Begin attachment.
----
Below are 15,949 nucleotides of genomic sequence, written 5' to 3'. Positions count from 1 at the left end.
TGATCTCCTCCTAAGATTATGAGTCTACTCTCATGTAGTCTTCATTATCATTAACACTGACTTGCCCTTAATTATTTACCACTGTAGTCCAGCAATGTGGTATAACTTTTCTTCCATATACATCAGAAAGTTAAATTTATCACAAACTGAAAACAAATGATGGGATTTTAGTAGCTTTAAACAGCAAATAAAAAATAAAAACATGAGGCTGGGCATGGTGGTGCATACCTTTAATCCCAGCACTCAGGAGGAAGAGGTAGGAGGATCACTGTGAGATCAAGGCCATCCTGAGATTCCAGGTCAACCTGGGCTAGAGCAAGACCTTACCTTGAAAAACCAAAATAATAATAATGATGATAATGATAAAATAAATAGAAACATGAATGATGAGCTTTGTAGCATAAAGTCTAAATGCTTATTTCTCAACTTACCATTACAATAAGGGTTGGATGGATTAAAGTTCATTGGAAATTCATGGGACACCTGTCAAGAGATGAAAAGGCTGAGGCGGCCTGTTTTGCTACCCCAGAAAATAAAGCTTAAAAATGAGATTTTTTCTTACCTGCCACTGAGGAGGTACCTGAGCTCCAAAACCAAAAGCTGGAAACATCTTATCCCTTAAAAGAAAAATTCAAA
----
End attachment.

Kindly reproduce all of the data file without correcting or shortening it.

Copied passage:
Below are 15,949 nucleotides of genomic sequence, written 5' to 3'. Positions count from 1 at the left end.
TGATCTCCTCCTAAGATTATGAGTCTACTCTCATGTAGTCTTCATTATCATTAACACTGACTTGCCCTTAATTATTTACCACTGTAGTCCAGCAATGTGGTATAACTTTTCTTCCATATACATCAGAAAGTTAAATTTATCACAAACTGAAAACAAATGATGGGATTTTAGTAGCTTTAAACAGCAAATAAAAAATAAAAACATGAGGCTGGGCATGGTGGTGCATACCTTTAATCCCAGCACTCAGGAGGAAGAGGTAGGAGGATCACTGTGAGATCAAGGCCATCCTGAGATTCCAGGTCAACCTGGGCTAGAGCAAGACCTTACCTTGAAAAACCAAAATAATAATAATGATGATAATGATAAAATAAATAGAAACATGAATGATGAGCTTTGTAGCATAAAGTCTAAATGCTTATTTCTCAACTTACCATTACAATAAGGGTTGGATGGATTAAAGTTCATTGGAAATTCATGGGACACCTGTCAAGAGATGAAAAGGCTGAGGCGGCCTGTTTTGCTACCCCAGAAAATAAAGCTTAAAAATGAGATTTTTTCTTACCTGCCACTGAGGAGGTACCTGAGCTCCAAAACCAAAAGCTGGAAACATCTTATCCCTTAAAAGAAAAATTCAAA